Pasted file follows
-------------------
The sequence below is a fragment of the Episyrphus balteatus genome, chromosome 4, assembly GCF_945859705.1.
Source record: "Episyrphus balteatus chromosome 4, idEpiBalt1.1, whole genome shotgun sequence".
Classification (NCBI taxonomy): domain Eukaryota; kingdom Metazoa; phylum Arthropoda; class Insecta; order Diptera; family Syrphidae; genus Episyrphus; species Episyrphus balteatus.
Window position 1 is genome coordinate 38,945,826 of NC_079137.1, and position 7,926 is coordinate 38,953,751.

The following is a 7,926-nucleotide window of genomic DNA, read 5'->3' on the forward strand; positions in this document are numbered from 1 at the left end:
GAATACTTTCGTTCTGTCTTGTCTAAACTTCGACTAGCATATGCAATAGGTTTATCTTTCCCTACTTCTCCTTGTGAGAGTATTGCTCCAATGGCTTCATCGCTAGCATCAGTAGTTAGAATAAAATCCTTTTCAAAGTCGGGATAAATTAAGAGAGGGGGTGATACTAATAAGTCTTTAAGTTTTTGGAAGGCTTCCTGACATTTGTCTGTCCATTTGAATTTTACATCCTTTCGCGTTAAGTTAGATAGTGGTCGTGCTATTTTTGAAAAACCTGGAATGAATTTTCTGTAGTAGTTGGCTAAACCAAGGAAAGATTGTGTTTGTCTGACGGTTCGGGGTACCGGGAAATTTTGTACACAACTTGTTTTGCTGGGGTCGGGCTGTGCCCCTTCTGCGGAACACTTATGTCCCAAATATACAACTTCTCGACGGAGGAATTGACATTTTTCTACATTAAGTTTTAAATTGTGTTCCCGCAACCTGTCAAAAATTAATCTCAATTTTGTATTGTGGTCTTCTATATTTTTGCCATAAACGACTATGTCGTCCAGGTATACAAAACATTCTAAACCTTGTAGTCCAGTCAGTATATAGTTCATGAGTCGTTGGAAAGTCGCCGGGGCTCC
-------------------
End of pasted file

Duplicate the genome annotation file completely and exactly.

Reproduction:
The sequence below is a fragment of the Episyrphus balteatus genome, chromosome 4, assembly GCF_945859705.1.
Source record: "Episyrphus balteatus chromosome 4, idEpiBalt1.1, whole genome shotgun sequence".
Classification (NCBI taxonomy): domain Eukaryota; kingdom Metazoa; phylum Arthropoda; class Insecta; order Diptera; family Syrphidae; genus Episyrphus; species Episyrphus balteatus.
Window position 1 is genome coordinate 38,945,826 of NC_079137.1, and position 7,926 is coordinate 38,953,751.

The following is a 7,926-nucleotide window of genomic DNA, read 5'->3' on the forward strand; positions in this document are numbered from 1 at the left end:
GAATACTTTCGTTCTGTCTTGTCTAAACTTCGACTAGCATATGCAATAGGTTTATCTTTCCCTACTTCTCCTTGTGAGAGTATTGCTCCAATGGCTTCATCGCTAGCATCAGTAGTTAGAATAAAATCCTTTTCAAAGTCGGGATAAATTAAGAGAGGGGGTGATACTAATAAGTCTTTAAGTTTTTGGAAGGCTTCCTGACATTTGTCTGTCCATTTGAATTTTACATCCTTTCGCGTTAAGTTAGATAGTGGTCGTGCTATTTTTGAAAAACCTGGAATGAATTTTCTGTAGTAGTTGGCTAAACCAAGGAAAGATTGTGTTTGTCTGACGGTTCGGGGTACCGGGAAATTTTGTACACAACTTGTTTTGCTGGGGTCGGGCTGTGCCCCTTCTGCGGAACACTTATGTCCCAAATATACAACTTCTCGACGGAGGAATTGACATTTTTCTACATTAAGTTTTAAATTGTGTTCCCGCAACCTGTCAAAAATTAATCTCAATTTTGTATTGTGGTCTTCTATATTTTTGCCATAAACGACTATGTCGTCCAGGTATACAAAACATTCTAAACCTTGTAGTCCAGTCAGTATATAGTTCATGAGTCGTTGGAAAGTCGCCGGGGCTCC